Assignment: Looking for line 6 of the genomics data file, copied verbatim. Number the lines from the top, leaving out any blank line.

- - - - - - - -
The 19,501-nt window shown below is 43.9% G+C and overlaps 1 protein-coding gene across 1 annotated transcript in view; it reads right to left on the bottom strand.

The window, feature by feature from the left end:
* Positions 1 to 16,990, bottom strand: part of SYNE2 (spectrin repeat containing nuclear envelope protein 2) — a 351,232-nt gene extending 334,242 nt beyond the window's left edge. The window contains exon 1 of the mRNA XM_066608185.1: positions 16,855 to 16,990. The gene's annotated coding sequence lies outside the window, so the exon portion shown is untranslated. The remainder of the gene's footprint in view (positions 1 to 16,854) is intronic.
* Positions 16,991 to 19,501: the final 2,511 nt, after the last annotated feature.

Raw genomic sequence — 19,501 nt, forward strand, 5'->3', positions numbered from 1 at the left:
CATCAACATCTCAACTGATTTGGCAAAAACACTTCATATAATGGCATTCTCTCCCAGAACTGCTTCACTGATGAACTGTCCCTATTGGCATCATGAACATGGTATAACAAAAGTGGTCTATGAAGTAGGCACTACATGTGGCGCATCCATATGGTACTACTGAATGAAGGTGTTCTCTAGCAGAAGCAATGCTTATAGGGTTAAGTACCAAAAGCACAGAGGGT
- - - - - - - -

CATCAACATCTCAACTGATTTGGCAAAAACACTTCATATAATGGCATTCTCTCCCAGAACTGCTTCACTGATGAACTGTCCCTATTGGCATCATGAACATGGTATAACAAAAGTGGTCTATGAAGTAGGCACTACATGTGGCGCATCCATATGGTACTACTGAATGAAGGTGTTCTCTAGCAGAAGCAATGCTTATAGGGTTAAGTACCAAAAGCACAGAGGGT